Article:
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Top 10 Blog Usability Mistakes?

Okay, I should really just let this one go, but I haven't posted in a couple of days. Jakob Nielsen's latest Alertbox is about "weblog usability," and in the grand tradition of his Top 10 Mistakes feature, he's offered us the top ten design mistakes from weblogs. They are...

  1. No Author Biographies
  2. No Author Photo
  3. Nondescript Posting Titles
  4. Links Don't Say Where They Go
  5. Classic Hits are Buried
  6. The Calendar is the Only Navigation
  7. Irregular Publishing Frequency
  8. Mixing Topics
  9. Forgetting that You Write for Your Future Boss
  10. Having a Domain Name Owned by a Weblog Service

Oh, the temptation. Let me start by saying that this list tells me little beyond the fact that Nielsen is incredibly out of touch. The only bit of fairness I'm willing to offer here is that he does exempt "just private diaries intended only for a handful of family members and close friends." Still, though.

Here's the quick rundown of my objections:
1 & 2. See voluminous discussions re pseudonymous blogging
3. This assumes a scan-dump model of reading that simply isn't widely applicable to the blogosphere, even if it is sometimes a useful piece of advice.
4. Ditto. Weblogs are not encyclopedia articles.
5. I actually agree with this one, although I don't practice it myself and don't find it to be a usability issue.
6. Almost every single weblog EVER that I've read doesn't actually rely solely on calendar navigation.
7. This is downright stupid. The point of RSS is that you can read updates without being "able to anticipate when and how often updates will occur."
8. Mixing topics? Umm, read weblogs much?
9. Tribblicious.
10. This is also pretty ridiculous. Design a la Geocities is not the same thing as owning a Typepad or Blogger account.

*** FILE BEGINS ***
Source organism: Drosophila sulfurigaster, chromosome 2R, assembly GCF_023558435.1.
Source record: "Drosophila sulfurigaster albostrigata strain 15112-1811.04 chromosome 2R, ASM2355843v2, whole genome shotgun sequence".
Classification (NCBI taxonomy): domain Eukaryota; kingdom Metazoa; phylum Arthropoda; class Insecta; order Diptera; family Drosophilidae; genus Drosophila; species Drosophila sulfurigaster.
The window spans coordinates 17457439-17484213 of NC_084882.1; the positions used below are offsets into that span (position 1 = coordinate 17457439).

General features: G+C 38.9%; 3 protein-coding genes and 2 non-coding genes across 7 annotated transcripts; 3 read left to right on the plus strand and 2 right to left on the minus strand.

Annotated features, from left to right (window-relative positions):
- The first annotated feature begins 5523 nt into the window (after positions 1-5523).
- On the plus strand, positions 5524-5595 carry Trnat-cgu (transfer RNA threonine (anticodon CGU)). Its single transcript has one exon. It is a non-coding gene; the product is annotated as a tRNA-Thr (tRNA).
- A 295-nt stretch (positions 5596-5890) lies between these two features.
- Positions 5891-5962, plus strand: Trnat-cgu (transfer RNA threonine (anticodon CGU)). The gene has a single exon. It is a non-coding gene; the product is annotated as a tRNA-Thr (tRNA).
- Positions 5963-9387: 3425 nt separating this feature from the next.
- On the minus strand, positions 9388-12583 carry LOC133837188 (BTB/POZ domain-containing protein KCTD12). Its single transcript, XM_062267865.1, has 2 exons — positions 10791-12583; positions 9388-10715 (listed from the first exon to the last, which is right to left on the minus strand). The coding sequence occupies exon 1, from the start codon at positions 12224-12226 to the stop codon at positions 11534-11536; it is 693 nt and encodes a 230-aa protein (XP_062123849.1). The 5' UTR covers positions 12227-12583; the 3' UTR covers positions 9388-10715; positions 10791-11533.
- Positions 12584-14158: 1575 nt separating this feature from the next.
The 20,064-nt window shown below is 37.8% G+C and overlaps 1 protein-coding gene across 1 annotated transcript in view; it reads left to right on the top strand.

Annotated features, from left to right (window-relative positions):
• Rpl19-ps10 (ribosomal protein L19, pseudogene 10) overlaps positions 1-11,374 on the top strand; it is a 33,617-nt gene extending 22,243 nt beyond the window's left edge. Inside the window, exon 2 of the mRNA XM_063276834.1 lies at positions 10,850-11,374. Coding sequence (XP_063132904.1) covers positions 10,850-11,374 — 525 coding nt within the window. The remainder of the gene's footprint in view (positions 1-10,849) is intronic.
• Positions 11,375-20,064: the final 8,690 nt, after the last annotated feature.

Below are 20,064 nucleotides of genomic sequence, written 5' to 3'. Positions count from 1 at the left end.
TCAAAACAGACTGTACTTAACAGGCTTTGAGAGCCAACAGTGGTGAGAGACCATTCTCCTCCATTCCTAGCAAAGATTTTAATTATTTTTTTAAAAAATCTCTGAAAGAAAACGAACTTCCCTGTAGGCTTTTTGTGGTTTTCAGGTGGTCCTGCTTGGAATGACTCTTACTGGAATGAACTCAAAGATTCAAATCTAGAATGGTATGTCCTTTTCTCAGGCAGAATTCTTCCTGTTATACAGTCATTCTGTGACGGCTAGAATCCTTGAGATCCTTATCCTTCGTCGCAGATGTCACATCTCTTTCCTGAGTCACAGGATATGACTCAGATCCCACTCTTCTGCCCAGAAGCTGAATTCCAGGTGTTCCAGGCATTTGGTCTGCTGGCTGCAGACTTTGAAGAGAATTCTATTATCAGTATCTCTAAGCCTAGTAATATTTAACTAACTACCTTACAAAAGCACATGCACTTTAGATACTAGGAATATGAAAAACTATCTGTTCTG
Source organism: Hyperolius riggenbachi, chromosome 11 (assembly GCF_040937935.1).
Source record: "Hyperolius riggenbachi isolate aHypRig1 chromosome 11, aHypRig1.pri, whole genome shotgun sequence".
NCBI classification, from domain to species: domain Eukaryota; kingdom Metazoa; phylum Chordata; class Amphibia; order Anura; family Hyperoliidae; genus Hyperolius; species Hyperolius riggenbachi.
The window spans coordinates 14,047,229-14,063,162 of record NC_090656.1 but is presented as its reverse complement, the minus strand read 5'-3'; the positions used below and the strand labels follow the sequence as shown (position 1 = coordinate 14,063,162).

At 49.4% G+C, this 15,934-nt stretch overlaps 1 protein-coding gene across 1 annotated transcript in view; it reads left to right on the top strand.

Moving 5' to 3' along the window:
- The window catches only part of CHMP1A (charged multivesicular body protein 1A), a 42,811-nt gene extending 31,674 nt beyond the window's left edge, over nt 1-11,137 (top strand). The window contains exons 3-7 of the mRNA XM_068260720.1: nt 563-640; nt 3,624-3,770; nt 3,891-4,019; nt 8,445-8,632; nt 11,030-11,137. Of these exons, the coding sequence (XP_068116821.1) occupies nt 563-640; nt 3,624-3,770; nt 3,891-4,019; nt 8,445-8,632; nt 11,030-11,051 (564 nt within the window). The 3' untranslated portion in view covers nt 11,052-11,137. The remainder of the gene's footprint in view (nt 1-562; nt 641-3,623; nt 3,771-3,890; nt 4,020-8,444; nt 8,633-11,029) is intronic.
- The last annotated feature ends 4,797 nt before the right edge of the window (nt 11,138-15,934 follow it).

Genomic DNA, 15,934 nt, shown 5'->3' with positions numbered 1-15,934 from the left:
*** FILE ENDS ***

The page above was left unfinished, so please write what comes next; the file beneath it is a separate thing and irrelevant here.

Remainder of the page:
The chief objection that I have with almost every one of these "mistakes" is that they misunderstand weblogs almost completely. Nielsen begins his article by suggesting that weblogs are simply a subset of websites and are thus subject to the same sorts of usability principles that Nielsen is famous for applying to the web in general.

The model for trust in the blogosphere, though, is not the same as it is for corporate sites, and there are places where Nielsen clearly confuses the two. And as a result, the cynicism of some of this advice is jarring. The notion that publishing frequency, for example, is simply a usability issue (and one to be solved by "picking a publication schedule"?) is almost laughable. The absence of any attention to context or nuance, or indeed the discussions in the blogosphere about many of these same issues, makes this column embarrassingly bad.


Yeah, also #8, Mixing Topics, shows Nielsen's ignorance of category-specific RSS feeds.

What's interesting to me about that one is that, in a lot of contexts, it's the very willingness to mix topics (personal & professional, e.g.) that earns credibility and trust.

"8. Mixing topics? Umm, read weblogs much?"

Heh heh.

I think all blog posts should be titled like academic journal articles:

"And the Owl Ran Away with the Spoon: Narrative, Images, and the Funny Thing My Cat Did"

"Re/Visioning My Keys: Where the Hell Are They?"

"Of Mice and Mez: Multi-Media Writing, Invent-L, and My Response to a Listserv Post from Yesterday"

For Nielsen, the web is a giant brochure. He just doesn't understand that it can have non-commercial uses. Here's my favorite quote from Designing Web Usability:

Usability rules the Web. Simply stated, if the customer can’t find a product, then he or she will not buy it. [. . .] While I acknowledge that there is a need for art, fun, and a general good time on the Web, I believe that the main goal of most web projects should be to make it easy for customers to perform useful tasks. (9, 11)

That pretty much sums up why his work is often irrelevant.